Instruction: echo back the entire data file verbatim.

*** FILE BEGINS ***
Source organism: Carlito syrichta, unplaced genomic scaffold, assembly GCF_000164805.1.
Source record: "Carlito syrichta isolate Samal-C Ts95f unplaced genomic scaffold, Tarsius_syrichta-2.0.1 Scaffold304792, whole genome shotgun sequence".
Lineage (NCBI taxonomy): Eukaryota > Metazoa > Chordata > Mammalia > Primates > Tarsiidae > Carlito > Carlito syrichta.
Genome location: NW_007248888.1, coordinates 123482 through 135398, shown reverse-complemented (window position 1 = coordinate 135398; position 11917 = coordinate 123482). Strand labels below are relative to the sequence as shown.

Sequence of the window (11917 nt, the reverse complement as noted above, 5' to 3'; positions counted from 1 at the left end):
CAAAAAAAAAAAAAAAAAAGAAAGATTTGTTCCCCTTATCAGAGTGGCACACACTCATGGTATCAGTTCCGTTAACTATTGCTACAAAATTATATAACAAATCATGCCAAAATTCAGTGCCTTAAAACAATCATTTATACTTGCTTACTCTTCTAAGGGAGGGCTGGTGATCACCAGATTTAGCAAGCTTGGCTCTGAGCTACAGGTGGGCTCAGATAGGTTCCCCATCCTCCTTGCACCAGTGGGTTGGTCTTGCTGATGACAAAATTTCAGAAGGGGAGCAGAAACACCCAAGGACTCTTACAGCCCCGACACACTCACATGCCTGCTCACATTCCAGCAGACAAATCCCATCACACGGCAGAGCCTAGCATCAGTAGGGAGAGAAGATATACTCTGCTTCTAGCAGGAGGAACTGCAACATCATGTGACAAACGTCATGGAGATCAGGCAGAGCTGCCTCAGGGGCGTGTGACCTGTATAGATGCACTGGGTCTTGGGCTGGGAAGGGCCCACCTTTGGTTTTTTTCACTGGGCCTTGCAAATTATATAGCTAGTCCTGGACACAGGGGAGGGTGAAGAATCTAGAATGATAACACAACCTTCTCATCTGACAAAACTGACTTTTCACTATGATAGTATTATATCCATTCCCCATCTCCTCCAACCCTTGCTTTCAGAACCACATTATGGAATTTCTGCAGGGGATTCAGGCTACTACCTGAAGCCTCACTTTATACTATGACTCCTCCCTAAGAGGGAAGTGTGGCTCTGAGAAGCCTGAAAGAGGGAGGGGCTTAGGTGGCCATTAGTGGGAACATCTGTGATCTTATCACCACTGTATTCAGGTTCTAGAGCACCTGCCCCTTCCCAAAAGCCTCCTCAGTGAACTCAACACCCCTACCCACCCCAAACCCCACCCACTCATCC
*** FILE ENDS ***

Source organism: Carlito syrichta, unplaced genomic scaffold, assembly GCF_000164805.1.
Source record: "Carlito syrichta isolate Samal-C Ts95f unplaced genomic scaffold, Tarsius_syrichta-2.0.1 Scaffold304792, whole genome shotgun sequence".
Lineage (NCBI taxonomy): Eukaryota > Metazoa > Chordata > Mammalia > Primates > Tarsiidae > Carlito > Carlito syrichta.
Genome location: NW_007248888.1, coordinates 123482 through 135398, shown reverse-complemented (window position 1 = coordinate 135398; position 11917 = coordinate 123482). Strand labels below are relative to the sequence as shown.

Sequence of the window (11917 nt, the reverse complement as noted above, 5' to 3'; positions counted from 1 at the left end):
CAAAAAAAAAAAAAAAAAAGAAAGATTTGTTCCCCTTATCAGAGTGGCACACACTCATGGTATCAGTTCCGTTAACTATTGCTACAAAATTATATAACAAATCATGCCAAAATTCAGTGCCTTAAAACAATCATTTATACTTGCTTACTCTTCTAAGGGAGGGCTGGTGATCACCAGATTTAGCAAGCTTGGCTCTGAGCTACAGGTGGGCTCAGATAGGTTCCCCATCCTCCTTGCACCAGTGGGTTGGTCTTGCTGATGACAAAATTTCAGAAGGGGAGCAGAAACACCCAAGGACTCTTACAGCCCCGACACACTCACATGCCTGCTCACATTCCAGCAGACAAATCCCATCACACGGCAGAGCCTAGCATCAGTAGGGAGAGAAGATATACTCTGCTTCTAGCAGGAGGAACTGCAACATCATGTGACAAACGTCATGGAGATCAGGCAGAGCTGCCTCAGGGGCGTGTGACCTGTATAGATGCACTGGGTCTTGGGCTGGGAAGGGCCCACCTTTGGTTTTTTTCACTGGGCCTTGCAAATTATATAGCTAGTCCTGGACACAGGGGAGGGTGAAGAATCTAGAATGATAACACAACCTTCTCATCTGACAAAACTGACTTTTCACTATGATAGTATTATATCCATTCCCCATCTCCTCCAACCCTTGCTTTCAGAACCACATTATGGAATTTCTGCAGGGGATTCAGGCTACTACCTGAAGCCTCACTTTATACTATGACTCCTCCCTAAGAGGGAAGTGTGGCTCTGAGAAGCCTGAAAGAGGGAGGGGCTTAGGTGGCCATTAGTGGGAACATCTGTGATCTTATCACCACTGTATTCAGGTTCTAGAGCACCTGCCCCTTCCCAAAAGCCTCCTCAGTGAACTCAACACCCCTACCCACCCCAAACCCCACCCACTCATCC